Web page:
Patient Safety in Healthcare

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Introduction and background

Patient safety has always been the heart of healthcare practice and nursing through the history of medicine. However, all through the world occasional non-deliberate accidental harm occurs to patients looking for care. Such unfavourable incidents can occur at all levels of healthcare whether clinical or managerial, curative or preventive, and in general healthcare, or private. It may occur at any stage of management (radiology, laboratory, operating room, ward, or ICU). The WHO, at the meeting held on July 2006, in New Delhi, India, identified an adverse event as a separate unconnected incident associated with health care, which results in in-deliberate injury, illness, or death. Such incidents can be preventable as with contaminated injections. Published surveys on patient safety show that in industrialized advanced countries, more than half of these adverse events are preventable and occur because of a shortage in system or organization design or operation rather than because of poor performance of healthcare providing staff (WHO report, 2006). Harvard Medical Centre study in 1991 (after WHO report, 2006) was the first to draw the attention to the volume of patient safety problem. Based on medical records review, the rate of adverse event in three US medical centres ranged between 3.2 to 5.4 percent. In UK, the rate was 11.7 percent and in Denmark, the rate was 9 percent (WHO report, 2002). Results of recent studies suggest the rate is between 3.2 and 16.6 percent (per 100 hospital admissions). The situation in the less well-documented health care centres in the developing countries is more serious (WHO report, 2006). The cost of adverse events that endanger patient safety can be very high, considering all the aspects. It includes, loss of confidence and credibility and reputation of health care institutions, loss of enthusiasm and job gratification among the working staff. In addition, the cost includes damage to the patients and their relatives especially when taking defensive attitudes and keeping information hidden from patient’s families. Other added costs are those of prolonged hospital stay and increased medical expenses and those of lawsuit demands (WHO report, 2006).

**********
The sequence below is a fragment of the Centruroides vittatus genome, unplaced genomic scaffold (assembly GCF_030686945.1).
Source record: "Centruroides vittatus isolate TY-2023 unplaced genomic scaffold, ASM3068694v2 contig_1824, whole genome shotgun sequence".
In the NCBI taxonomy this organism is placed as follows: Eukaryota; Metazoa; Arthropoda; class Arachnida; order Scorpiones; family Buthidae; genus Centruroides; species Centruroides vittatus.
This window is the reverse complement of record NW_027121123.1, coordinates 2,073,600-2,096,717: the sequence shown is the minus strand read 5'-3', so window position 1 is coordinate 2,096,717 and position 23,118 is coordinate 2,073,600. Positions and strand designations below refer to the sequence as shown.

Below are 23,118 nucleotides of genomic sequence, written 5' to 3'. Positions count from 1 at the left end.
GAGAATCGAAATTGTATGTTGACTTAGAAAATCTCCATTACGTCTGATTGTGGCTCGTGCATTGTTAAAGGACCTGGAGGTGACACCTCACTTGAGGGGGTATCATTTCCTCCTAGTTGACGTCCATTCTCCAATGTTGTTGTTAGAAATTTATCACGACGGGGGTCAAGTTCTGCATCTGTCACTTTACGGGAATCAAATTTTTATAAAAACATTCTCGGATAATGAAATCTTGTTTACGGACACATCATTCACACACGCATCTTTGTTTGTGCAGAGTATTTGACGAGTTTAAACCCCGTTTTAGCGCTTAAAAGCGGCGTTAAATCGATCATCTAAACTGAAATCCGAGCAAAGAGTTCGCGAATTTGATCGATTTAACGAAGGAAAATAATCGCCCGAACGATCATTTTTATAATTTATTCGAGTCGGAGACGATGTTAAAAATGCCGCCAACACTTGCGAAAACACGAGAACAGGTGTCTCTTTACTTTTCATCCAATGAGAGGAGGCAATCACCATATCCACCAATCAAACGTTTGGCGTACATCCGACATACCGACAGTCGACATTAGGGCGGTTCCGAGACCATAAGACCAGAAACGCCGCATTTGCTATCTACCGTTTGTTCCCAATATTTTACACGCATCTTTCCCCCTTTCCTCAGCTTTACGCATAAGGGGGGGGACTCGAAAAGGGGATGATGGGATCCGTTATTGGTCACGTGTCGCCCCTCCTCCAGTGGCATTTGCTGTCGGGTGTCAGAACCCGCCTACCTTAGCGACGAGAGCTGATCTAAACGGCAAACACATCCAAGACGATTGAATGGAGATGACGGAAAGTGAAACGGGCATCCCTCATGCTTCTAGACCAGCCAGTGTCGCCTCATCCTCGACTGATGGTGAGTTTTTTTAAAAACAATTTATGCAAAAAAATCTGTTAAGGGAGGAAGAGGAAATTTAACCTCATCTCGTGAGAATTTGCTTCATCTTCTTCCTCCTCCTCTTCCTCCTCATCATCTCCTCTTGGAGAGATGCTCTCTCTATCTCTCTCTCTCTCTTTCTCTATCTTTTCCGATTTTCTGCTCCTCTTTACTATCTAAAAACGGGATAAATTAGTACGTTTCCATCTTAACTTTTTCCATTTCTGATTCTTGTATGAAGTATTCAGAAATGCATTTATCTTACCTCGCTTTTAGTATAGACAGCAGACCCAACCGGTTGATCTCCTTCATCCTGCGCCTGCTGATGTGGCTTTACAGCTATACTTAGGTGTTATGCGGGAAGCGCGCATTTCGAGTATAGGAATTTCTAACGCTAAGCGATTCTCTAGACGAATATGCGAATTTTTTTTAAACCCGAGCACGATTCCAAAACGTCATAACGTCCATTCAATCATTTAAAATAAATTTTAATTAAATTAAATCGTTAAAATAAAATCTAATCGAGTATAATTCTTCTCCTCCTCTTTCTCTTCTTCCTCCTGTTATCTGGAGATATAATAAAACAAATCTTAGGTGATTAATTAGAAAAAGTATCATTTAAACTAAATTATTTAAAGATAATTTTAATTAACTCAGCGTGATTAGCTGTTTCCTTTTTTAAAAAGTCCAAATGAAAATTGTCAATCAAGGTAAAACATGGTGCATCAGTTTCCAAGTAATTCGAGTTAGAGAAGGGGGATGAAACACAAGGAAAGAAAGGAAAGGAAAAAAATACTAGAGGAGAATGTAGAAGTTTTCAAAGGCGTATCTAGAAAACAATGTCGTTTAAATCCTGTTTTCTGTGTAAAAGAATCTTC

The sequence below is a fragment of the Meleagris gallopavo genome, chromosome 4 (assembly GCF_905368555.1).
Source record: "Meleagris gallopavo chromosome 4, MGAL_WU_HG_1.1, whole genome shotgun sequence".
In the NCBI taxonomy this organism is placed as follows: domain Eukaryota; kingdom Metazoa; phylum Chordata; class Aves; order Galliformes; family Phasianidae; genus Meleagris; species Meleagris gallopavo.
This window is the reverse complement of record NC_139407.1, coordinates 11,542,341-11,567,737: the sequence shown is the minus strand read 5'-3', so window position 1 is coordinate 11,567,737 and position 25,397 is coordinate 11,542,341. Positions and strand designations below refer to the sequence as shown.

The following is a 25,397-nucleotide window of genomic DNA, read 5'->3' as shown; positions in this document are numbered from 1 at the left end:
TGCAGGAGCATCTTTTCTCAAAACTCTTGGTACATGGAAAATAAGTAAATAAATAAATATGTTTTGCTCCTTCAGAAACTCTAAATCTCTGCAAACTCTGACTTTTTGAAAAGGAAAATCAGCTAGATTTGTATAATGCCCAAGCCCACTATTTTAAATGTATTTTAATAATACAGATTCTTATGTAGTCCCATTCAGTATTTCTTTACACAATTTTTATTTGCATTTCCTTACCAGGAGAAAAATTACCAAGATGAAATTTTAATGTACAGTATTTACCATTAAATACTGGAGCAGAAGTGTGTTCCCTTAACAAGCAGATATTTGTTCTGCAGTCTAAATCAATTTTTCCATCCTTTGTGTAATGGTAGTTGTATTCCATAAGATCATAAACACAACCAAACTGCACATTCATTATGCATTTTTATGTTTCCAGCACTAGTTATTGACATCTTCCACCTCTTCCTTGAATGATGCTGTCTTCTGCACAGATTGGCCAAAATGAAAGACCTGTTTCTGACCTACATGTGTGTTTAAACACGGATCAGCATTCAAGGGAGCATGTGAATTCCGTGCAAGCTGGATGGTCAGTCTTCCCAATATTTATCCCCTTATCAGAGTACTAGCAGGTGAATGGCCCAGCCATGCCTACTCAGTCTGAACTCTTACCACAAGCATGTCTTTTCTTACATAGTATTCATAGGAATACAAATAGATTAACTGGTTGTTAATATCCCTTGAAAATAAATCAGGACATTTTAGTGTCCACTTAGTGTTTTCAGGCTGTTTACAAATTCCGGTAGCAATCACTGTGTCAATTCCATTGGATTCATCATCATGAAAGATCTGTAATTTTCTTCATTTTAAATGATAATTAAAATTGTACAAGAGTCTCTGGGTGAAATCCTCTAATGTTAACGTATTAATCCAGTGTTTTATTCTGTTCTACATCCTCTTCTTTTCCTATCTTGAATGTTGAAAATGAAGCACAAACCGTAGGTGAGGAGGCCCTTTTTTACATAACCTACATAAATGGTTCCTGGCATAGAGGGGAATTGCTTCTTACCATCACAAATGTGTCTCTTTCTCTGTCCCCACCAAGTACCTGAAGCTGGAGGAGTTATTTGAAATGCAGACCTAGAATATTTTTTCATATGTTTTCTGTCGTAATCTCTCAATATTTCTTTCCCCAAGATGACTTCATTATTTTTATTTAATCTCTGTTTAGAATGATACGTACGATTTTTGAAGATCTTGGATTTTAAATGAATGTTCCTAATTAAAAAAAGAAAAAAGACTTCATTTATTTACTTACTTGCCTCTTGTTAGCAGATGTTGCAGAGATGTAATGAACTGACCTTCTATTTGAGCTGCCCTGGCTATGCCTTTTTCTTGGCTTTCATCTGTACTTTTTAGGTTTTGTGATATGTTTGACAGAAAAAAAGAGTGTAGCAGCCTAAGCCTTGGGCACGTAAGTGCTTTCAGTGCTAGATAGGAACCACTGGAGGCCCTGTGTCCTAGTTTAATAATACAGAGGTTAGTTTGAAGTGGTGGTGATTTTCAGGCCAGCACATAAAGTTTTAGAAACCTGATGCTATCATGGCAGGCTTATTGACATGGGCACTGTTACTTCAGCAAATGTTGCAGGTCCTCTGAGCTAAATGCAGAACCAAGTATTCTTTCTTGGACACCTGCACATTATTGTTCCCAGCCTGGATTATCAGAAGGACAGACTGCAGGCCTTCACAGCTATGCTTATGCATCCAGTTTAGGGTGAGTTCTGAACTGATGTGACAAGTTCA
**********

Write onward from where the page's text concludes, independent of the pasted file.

Objective

The objective of this paper is to review, in brief, the problem of patient safety with particular attention to patient safety in the ICU being one of the essential patient care systems in a health care organization. Besides, the vulnerability of ICU patients augments the importance of patient safety concept.

Methodology

This thesis is a literature review study. The researcher performed an article search using the following internet databases:

  1. National Centre for Biotechnology – National Library of Medicine – National Institutes for Health (NCBI), at https://www.ncbi.nlm.nih.gov
  2. Medscape database, at https://www.medscape.com
  3. Amedeo: The Medical Literature Guide, at https://www.amedeo.com
  4. British Medical Journals, at https://group.bml.com/products/journals
  5. World health organization – Publications, at https://www.who.int/en/publications
  6. Yahoo and Google scholar general databases, site of .org, .gov and.edu only considered.

Terms of search were patient safety,

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